Inheritance Dispute: Wife and mistress go to war over millionaire's estate
A mistress of a wealthy businessman has issued a claim against his £2.5 million estate on the ground that he failed to make provision for their love child in his will.
A bitter inheritance dispute is now underway over the division of assets between his wife and his mistress.
Baldeb Kohli died in 2015 in India from cancer. He made a will leaving his entire £2.5m estate to his widow, Harjeet Kaur Kohli, who lives in India.
During the course of his 35 year marriage to Mrs Kohli, Mr Kohli had an affair with Melissa Proles. According to Miss Proles, Mr Kohli proposed to her not long after they met and they lived together in London and had a daughter together in 2013.
Mr Kohli wasn’t present at the birth and did not meet his daughter until she was 5 weeks old. Miss Proles told the High Court in London that Mr Kohli was “besotted with his daughter” both showering her with gifts and paying for her nursery fees.
Miss Proles commenced a claim under the Inheritance Provision for Families and Dependants Act (1975) (“the Inheritance Act”) asking the court to pay a sum of money from the estate for her daughter’s maintenance.
In order to bring such a claim, Miss Proles must first prove that Mr Kohli was domiciled in the UK when he died. ‘Domicile’ in a legal sense basically means the country which is a person’s permanent base. In order to successfully argue this point, Miss Proles must convince the court that Mr Kohli deliberately and unequivocally abandoned his domicile of origin (India) in favour of the UK.
Miss Proles referred to the fact that Mr Kohli had acquired a sizeable property portfolio in London, ran his business in the UK (including two successful gourmet restaurants in London) and the fact that he had formed close friendships and social connections in London. In addition, Miss Proles alleges that Mr Kohli had been separated from his wife since 2010. Furthermore, Mr Kohli had previously broken his Sikh traditions by abandoning his turban and cutting his hair.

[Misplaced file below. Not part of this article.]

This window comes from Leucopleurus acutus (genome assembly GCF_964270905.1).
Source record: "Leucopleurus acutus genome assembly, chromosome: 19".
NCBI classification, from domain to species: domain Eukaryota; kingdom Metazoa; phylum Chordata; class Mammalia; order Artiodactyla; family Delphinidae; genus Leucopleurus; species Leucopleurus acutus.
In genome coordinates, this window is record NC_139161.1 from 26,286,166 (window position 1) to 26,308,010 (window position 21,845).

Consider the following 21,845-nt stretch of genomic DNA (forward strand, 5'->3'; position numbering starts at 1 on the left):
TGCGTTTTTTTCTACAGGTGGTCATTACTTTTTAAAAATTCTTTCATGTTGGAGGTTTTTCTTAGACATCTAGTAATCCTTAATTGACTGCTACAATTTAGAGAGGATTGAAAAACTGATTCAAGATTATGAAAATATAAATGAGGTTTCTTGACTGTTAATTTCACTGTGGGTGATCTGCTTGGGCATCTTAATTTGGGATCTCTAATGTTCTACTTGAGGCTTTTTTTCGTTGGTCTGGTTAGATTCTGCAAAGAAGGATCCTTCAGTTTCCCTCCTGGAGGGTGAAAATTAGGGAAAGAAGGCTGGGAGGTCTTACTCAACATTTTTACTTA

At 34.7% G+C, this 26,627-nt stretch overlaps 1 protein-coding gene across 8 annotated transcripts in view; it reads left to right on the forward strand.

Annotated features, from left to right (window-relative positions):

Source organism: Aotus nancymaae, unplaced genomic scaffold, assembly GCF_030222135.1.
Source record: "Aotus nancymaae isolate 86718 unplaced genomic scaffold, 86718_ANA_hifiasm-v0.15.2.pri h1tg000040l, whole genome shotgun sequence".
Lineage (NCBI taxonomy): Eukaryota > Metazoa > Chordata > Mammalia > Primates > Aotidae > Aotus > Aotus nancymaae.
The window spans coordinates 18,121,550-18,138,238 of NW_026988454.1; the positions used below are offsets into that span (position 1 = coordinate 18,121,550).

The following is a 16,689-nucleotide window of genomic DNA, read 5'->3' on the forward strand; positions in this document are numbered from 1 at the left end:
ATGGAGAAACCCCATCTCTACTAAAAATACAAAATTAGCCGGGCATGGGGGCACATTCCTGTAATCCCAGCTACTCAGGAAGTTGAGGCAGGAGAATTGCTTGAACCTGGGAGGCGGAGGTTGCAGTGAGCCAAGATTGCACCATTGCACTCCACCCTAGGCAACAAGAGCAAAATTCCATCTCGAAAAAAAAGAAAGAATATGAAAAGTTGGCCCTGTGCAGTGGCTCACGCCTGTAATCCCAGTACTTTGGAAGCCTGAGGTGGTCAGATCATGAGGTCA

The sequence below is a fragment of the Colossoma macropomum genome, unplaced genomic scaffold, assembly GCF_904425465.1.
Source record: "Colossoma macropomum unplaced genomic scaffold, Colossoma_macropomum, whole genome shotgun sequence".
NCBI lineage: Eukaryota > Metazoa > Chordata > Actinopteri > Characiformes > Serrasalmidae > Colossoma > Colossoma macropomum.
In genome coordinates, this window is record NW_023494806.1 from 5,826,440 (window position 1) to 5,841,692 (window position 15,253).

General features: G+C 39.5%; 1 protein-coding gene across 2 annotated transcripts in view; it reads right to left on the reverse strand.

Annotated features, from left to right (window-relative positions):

The barrister for Miss Proles told the High Court in London that Mr Kohli clearly intended to settle permanently in the UK, and that he only flew back to India for the warmer weather during the winter.
In defence of the claim, Mrs Kohli argued that Mr Kohli had firm roots in India and that he had continued to provide for her (and their children) whilst he was in London. In addition, when Mr Kohli found out that he had cancer he returned to India, supposedly with no intention of coming back to the UK.
The court case continues and the court will need to reach a decision, based on the available evidence, as to whether Mr Kohli was domiciled in the UK at the date of this death and accordingly whether Miss Proles can advance a claim under the Inheritance Act on behalf of her daughter.
If you would like to discuss bringing or defending a claim under the Inheritance Act or if you require advice in relation to a will dispute or challenge or in respect of any contentious probate matter, please do not hesitate to contact our contentious probate solicitors on 01902 424927. Alternatively, you can e-mail us at firstname.lastname@example.org providing a brief summary of the issues you wish to discuss with us, along with your contact details.